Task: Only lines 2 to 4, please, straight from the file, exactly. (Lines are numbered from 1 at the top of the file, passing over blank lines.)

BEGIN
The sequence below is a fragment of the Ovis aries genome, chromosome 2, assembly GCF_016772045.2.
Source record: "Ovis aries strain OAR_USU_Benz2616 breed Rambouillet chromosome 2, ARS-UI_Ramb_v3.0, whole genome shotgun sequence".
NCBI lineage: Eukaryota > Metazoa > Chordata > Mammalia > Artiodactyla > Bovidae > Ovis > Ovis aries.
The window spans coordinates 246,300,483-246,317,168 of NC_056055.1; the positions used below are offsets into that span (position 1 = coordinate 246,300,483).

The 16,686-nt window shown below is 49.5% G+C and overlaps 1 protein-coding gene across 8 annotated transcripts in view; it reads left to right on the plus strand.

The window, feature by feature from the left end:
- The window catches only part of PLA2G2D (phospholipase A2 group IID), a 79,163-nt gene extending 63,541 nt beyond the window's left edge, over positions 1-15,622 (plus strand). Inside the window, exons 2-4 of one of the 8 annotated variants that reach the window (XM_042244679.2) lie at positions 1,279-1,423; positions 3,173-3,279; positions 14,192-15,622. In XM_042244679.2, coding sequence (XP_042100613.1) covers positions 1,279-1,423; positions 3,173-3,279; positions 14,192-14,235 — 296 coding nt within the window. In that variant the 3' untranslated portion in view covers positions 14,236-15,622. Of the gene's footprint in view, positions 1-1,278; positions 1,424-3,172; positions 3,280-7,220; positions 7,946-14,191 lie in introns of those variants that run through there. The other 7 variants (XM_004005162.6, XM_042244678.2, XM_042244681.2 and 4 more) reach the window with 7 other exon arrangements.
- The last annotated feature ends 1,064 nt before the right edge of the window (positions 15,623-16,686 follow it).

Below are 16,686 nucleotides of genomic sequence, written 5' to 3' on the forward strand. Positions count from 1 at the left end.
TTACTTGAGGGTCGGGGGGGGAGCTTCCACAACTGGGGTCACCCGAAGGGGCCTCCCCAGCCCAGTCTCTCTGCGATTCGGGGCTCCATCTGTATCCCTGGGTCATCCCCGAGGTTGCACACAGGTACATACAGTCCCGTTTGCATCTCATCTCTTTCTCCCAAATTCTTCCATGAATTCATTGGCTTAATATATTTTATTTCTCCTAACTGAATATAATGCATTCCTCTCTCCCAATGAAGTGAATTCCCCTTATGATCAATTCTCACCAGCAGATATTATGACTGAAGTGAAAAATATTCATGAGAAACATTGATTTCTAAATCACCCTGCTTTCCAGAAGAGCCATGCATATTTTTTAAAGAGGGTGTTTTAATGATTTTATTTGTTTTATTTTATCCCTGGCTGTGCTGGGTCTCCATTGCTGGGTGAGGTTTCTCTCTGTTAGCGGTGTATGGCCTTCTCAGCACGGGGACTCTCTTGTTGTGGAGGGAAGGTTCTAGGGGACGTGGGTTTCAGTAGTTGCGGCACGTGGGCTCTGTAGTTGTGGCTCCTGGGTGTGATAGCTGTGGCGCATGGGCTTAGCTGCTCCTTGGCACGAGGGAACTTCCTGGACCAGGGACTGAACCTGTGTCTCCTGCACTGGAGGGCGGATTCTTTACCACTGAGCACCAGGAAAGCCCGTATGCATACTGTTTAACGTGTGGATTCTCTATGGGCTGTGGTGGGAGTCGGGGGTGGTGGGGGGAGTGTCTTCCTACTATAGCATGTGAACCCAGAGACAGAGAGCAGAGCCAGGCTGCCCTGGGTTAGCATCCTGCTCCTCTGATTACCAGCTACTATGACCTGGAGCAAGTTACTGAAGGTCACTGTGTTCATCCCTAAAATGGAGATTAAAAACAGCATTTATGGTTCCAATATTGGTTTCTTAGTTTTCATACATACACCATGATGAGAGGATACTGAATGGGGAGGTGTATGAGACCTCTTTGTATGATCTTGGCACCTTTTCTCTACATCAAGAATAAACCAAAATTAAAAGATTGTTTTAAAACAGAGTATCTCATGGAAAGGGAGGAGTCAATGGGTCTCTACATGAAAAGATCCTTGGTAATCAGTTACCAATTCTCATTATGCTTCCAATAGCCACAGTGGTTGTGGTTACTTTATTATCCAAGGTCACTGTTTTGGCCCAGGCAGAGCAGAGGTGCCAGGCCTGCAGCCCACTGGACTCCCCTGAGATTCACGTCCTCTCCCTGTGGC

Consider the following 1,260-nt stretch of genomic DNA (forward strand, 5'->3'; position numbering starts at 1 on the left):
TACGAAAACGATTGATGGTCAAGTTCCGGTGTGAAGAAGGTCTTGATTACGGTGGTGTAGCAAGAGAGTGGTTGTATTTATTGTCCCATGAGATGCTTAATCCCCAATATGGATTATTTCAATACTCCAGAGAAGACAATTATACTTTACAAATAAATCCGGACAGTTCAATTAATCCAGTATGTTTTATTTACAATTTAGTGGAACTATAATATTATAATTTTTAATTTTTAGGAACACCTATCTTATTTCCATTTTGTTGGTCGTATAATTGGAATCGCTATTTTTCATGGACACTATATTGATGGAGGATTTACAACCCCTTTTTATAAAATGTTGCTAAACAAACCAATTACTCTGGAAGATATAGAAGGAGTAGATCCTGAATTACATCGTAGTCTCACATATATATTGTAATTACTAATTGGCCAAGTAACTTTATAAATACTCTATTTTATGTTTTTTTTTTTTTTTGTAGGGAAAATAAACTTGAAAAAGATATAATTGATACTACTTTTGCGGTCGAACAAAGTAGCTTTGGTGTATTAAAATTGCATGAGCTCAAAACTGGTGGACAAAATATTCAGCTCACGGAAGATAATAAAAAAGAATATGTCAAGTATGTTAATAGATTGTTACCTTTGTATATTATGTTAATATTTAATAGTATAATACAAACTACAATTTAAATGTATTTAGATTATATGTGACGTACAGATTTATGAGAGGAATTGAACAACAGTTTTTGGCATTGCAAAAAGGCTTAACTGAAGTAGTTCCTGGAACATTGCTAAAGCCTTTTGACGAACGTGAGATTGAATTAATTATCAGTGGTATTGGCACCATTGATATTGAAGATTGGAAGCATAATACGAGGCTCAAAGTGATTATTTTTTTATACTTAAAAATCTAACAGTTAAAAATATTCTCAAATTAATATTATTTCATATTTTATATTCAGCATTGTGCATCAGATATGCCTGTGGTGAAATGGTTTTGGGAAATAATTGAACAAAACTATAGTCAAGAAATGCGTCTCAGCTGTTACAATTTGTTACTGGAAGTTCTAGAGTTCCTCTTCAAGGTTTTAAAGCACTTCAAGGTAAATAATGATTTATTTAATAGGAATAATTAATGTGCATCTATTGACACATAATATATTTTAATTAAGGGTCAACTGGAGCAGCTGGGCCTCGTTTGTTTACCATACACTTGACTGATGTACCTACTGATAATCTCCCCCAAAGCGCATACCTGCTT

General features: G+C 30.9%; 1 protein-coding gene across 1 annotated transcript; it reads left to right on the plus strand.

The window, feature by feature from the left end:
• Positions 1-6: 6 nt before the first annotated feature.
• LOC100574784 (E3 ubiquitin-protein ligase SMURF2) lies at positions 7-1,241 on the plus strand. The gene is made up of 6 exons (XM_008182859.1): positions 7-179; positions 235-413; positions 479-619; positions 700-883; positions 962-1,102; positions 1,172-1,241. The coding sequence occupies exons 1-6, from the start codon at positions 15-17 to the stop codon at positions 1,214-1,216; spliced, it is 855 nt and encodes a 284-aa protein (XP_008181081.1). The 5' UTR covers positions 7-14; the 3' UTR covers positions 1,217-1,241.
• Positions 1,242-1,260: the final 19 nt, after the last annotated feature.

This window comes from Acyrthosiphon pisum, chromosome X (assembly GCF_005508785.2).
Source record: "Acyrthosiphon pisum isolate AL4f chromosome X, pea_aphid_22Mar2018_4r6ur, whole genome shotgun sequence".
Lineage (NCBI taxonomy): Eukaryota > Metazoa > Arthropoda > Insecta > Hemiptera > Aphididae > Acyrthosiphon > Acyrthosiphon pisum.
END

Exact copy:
Source record: "Ovis aries strain OAR_USU_Benz2616 breed Rambouillet chromosome 2, ARS-UI_Ramb_v3.0, whole genome shotgun sequence".
NCBI lineage: Eukaryota > Metazoa > Chordata > Mammalia > Artiodactyla > Bovidae > Ovis > Ovis aries.
The window spans coordinates 246,300,483-246,317,168 of NC_056055.1; the positions used below are offsets into that span (position 1 = coordinate 246,300,483).